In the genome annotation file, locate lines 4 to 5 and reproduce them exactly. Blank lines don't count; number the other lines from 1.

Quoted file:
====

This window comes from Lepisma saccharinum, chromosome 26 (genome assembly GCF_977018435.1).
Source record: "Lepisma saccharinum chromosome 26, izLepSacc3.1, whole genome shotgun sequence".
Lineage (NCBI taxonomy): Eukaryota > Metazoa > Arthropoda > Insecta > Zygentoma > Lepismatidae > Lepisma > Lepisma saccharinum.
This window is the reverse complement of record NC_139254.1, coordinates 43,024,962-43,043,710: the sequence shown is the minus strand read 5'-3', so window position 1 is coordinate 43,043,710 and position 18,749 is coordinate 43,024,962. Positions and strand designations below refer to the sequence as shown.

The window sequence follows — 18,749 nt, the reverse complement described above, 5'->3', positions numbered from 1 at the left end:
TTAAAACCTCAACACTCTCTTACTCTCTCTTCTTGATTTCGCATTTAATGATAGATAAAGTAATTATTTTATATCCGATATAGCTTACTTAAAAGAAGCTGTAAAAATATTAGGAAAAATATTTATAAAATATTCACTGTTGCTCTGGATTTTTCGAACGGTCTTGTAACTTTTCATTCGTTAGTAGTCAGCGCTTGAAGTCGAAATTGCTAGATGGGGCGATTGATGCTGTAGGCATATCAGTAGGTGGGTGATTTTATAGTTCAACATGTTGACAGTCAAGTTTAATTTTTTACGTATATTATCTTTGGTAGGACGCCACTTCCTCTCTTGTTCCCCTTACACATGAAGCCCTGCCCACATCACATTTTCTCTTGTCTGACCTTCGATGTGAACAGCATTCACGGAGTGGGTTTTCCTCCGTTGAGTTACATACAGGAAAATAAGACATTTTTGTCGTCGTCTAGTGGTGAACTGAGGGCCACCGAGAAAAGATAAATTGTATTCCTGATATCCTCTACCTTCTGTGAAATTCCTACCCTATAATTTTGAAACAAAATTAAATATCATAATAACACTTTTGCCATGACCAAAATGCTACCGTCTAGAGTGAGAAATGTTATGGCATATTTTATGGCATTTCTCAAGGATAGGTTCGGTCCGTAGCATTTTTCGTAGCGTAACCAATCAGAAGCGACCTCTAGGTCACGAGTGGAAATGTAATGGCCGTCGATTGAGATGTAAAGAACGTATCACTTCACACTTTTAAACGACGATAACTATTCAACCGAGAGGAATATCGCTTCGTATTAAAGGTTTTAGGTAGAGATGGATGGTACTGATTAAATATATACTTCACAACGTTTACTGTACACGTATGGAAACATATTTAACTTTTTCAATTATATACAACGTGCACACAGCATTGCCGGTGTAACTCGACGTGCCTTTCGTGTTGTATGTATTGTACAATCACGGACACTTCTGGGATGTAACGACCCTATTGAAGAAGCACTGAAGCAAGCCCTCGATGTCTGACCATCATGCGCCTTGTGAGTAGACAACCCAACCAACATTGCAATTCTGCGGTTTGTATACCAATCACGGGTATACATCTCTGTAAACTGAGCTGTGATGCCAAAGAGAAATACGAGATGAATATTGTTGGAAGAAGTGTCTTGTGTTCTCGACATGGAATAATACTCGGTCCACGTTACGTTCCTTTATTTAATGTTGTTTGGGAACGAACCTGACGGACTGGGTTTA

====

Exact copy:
This window is the reverse complement of record NC_139254.1, coordinates 43,024,962-43,043,710: the sequence shown is the minus strand read 5'-3', so window position 1 is coordinate 43,043,710 and position 18,749 is coordinate 43,024,962. Positions and strand designations below refer to the sequence as shown.

The window sequence follows — 18,749 nt, the reverse complement described above, 5'->3', positions numbered from 1 at the left end: